The TILE-Gx is based on Tilera’s earlier TILE architectures, but is significantly enhanced.  The TILE-Gx uses a new 64-bit instruction set architecture that includes 75 new instructions relative to the TILE processors (20 of which are SIMD instructions). Tilera has added instruction-set support for bit manipulation and quad multiply-accumulate operations—useful for a variety of DSP-oriented algorithms. The new chips also have a packet processing accelerator, the “mPIPE,” that isn’t included in the TILE families, and accelerators for compression and encryption.

Tilera’s approach to multicore offers much higher performance than TI’s, but like all massively parallel chips, it requires a somewhat different development mindset relative to traditional DSPs.  According to Tilera, its processors are intended to be programmed in C/C++, which helps, but it can be difficult to determine how to effectively partition (and debug) an application on a huge array of processing engines.  Tilera’s Multicore Development Environment supports full-chip simulation and debugging, and Tilera says that it has partnered with tools vendors CriticalBlue and Nema Labs to help address the partitioning challenge. These companies provide tools that help identify opportunities for parallelization and implement them on the Tilera platform.

For Tilera, cost-performance may also prove to be a hurdle. In 2008 BDTI benchmarked Tilera’s TILE64 processor on the BDTI Communications Benchmark (OFDM). The 64-core TILE64 ran at 866 MHz and at the time it cost $889 in 1K quantities. Its benchmark results were compared to competitors from picoChip, TI, Freescale, and Xilinx, among others. The results indicated that the TILE64 had very strong performance (much better than the DSP processors, not as good as the FPGA, and comparable to picoChip’s massively parallel PC102) but it had the worst cost-performance of the chips BDTI had evaluated on this benchmark.  It’s difficult to estimate how the new chip family will compare to the TILE64 in terms of performance and cost-performance since it is a significantly different architecture. In addition, TILE-Gx core speeds are higher, and chip pricing is also somewhat different—Tilera says that prices will range from “under $400 for the TILE-Gx36 to less than $1,000 for the TILE-Gx100” in low volumes.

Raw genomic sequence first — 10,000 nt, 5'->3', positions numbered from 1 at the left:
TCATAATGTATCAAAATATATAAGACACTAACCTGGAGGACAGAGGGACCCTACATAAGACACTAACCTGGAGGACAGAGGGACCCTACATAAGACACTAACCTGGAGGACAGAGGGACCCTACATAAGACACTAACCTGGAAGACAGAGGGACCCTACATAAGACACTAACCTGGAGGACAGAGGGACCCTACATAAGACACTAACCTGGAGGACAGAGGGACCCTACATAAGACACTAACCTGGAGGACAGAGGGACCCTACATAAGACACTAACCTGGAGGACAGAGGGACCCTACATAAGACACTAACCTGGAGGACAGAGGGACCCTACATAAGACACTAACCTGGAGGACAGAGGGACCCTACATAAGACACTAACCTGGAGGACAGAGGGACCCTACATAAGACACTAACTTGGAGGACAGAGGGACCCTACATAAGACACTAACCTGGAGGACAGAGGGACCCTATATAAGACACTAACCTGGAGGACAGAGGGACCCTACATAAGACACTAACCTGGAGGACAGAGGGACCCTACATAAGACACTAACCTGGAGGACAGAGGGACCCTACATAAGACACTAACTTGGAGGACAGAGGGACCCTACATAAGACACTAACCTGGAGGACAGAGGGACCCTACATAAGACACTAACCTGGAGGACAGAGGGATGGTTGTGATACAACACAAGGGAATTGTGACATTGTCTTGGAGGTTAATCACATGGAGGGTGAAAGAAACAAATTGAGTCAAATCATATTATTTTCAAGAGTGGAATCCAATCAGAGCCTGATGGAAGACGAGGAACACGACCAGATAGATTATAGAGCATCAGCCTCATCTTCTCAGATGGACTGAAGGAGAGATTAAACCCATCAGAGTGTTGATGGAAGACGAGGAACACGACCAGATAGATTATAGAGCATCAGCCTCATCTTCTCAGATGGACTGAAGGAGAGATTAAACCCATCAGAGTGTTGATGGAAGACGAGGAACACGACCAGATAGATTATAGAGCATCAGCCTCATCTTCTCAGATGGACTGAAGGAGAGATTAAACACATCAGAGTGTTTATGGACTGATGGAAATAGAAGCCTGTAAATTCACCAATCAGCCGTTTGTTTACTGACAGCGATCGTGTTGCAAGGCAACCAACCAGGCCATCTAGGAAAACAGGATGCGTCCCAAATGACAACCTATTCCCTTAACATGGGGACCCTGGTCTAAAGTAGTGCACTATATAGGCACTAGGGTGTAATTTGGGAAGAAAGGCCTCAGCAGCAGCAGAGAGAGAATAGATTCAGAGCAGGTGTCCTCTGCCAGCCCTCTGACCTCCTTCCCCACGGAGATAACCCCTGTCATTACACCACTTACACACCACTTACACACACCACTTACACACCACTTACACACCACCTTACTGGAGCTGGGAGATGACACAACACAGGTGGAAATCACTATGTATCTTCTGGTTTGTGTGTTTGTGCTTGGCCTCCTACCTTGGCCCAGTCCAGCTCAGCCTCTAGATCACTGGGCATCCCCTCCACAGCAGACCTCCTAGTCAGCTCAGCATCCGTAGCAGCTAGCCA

TI’s ‘C6472 and Tilera’s TILE-Gx chips are likely to compete head-to-head in some applications, though it’s important to note that by the time the Tilera chips are available TI may well have higher-performance offerings. TI is targeting high-performance, multi-channel applications such as communications infrastructure, high-speed computing, video, imaging, and military applications.  Tilera targets many of these same applications, and is also emphasizing cloud computing.